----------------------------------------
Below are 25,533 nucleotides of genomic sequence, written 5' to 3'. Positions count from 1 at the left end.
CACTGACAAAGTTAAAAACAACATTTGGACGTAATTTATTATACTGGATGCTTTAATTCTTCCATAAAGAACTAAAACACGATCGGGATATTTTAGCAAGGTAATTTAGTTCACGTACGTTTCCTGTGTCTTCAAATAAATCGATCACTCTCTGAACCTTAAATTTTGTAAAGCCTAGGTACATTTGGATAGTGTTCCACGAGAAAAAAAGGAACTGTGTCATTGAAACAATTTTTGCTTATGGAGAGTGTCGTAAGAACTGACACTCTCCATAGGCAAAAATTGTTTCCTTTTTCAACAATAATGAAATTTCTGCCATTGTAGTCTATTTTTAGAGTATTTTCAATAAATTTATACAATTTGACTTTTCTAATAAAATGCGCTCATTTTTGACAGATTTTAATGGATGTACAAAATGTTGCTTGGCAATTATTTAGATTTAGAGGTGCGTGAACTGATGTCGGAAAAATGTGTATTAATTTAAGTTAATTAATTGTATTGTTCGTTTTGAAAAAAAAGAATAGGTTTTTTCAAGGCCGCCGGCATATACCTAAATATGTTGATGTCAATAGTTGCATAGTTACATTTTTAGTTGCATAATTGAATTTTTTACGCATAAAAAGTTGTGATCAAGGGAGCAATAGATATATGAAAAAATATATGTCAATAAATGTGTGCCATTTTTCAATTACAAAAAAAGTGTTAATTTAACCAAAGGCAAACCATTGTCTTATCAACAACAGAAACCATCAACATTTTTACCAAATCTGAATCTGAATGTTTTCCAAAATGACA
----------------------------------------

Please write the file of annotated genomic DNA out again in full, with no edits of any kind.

Below are 25,533 nucleotides of genomic sequence, written 5' to 3'. Positions count from 1 at the left end.
CACTGACAAAGTTAAAAACAACATTTGGACGTAATTTATTATACTGGATGCTTTAATTCTTCCATAAAGAACTAAAACACGATCGGGATATTTTAGCAAGGTAATTTAGTTCACGTACGTTTCCTGTGTCTTCAAATAAATCGATCACTCTCTGAACCTTAAATTTTGTAAAGCCTAGGTACATTTGGATAGTGTTCCACGAGAAAAAAAGGAACTGTGTCATTGAAACAATTTTTGCTTATGGAGAGTGTCGTAAGAACTGACACTCTCCATAGGCAAAAATTGTTTCCTTTTTCAACAATAATGAAATTTCTGCCATTGTAGTCTATTTTTAGAGTATTTTCAATAAATTTATACAATTTGACTTTTCTAATAAAATGCGCTCATTTTTGACAGATTTTAATGGATGTACAAAATGTTGCTTGGCAATTATTTAGATTTAGAGGTGCGTGAACTGATGTCGGAAAAATGTGTATTAATTTAAGTTAATTAATTGTATTGTTCGTTTTGAAAAAAAAGAATAGGTTTTTTCAAGGCCGCCGGCATATACCTAAATATGTTGATGTCAATAGTTGCATAGTTACATTTTTAGTTGCATAATTGAATTTTTTACGCATAAAAAGTTGTGATCAAGGGAGCAATAGATATATGAAAAAATATATGTCAATAAATGTGTGCCATTTTTCAATTACAAAAAAAGTGTTAATTTAACCAAAGGCAAACCATTGTCTTATCAACAACAGAAACCATCAACATTTTTACCAAATCTGAATCTGAATGTTTTCCAAAATGACA